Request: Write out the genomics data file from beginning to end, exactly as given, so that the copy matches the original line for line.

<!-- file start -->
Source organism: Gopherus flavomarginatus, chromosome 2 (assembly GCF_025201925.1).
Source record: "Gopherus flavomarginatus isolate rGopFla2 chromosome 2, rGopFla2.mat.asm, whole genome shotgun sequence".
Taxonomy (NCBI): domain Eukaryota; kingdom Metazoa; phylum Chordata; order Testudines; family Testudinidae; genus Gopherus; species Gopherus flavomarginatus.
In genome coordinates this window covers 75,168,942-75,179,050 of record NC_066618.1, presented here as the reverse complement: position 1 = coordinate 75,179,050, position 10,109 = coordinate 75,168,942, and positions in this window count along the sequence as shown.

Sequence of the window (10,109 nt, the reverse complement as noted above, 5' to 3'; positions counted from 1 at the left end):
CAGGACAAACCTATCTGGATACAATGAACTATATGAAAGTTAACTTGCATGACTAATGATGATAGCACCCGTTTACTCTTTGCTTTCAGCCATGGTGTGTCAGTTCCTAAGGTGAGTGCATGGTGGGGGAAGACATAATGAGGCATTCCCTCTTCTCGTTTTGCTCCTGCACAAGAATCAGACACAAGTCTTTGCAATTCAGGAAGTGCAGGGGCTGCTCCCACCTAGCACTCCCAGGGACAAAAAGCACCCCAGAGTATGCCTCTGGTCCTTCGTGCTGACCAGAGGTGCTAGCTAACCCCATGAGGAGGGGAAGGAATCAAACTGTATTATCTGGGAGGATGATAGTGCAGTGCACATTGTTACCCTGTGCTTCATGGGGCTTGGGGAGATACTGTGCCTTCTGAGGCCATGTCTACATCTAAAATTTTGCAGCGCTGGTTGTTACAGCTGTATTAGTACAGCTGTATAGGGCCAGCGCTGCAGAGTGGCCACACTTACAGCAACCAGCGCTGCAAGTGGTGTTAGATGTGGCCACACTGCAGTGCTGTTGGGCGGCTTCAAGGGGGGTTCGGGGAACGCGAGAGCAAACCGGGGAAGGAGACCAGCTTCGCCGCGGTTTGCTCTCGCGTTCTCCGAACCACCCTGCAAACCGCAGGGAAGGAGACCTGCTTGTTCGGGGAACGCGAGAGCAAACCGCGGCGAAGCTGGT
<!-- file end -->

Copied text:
Source organism: Gopherus flavomarginatus, chromosome 2 (assembly GCF_025201925.1).
Source record: "Gopherus flavomarginatus isolate rGopFla2 chromosome 2, rGopFla2.mat.asm, whole genome shotgun sequence".
Taxonomy (NCBI): domain Eukaryota; kingdom Metazoa; phylum Chordata; order Testudines; family Testudinidae; genus Gopherus; species Gopherus flavomarginatus.
In genome coordinates this window covers 75,168,942-75,179,050 of record NC_066618.1, presented here as the reverse complement: position 1 = coordinate 75,179,050, position 10,109 = coordinate 75,168,942, and positions in this window count along the sequence as shown.

Sequence of the window (10,109 nt, the reverse complement as noted above, 5' to 3'; positions counted from 1 at the left end):
CAGGACAAACCTATCTGGATACAATGAACTATATGAAAGTTAACTTGCATGACTAATGATGATAGCACCCGTTTACTCTTTGCTTTCAGCCATGGTGTGTCAGTTCCTAAGGTGAGTGCATGGTGGGGGAAGACATAATGAGGCATTCCCTCTTCTCGTTTTGCTCCTGCACAAGAATCAGACACAAGTCTTTGCAATTCAGGAAGTGCAGGGGCTGCTCCCACCTAGCACTCCCAGGGACAAAAAGCACCCCAGAGTATGCCTCTGGTCCTTCGTGCTGACCAGAGGTGCTAGCTAACCCCATGAGGAGGGGAAGGAATCAAACTGTATTATCTGGGAGGATGATAGTGCAGTGCACATTGTTACCCTGTGCTTCATGGGGCTTGGGGAGATACTGTGCCTTCTGAGGCCATGTCTACATCTAAAATTTTGCAGCGCTGGTTGTTACAGCTGTATTAGTACAGCTGTATAGGGCCAGCGCTGCAGAGTGGCCACACTTACAGCAACCAGCGCTGCAAGTGGTGTTAGATGTGGCCACACTGCAGTGCTGTTGGGCGGCTTCAAGGGGGGTTCGGGGAACGCGAGAGCAAACCGGGGAAGGAGACCAGCTTCGCCGCGGTTTGCTCTCGCGTTCTCCGAACCACCCTGCAAACCGCAGGGAAGGAGACCTGCTTGTTCGGGGAACGCGAGAGCAAACCGCGGCGAAGCTGGT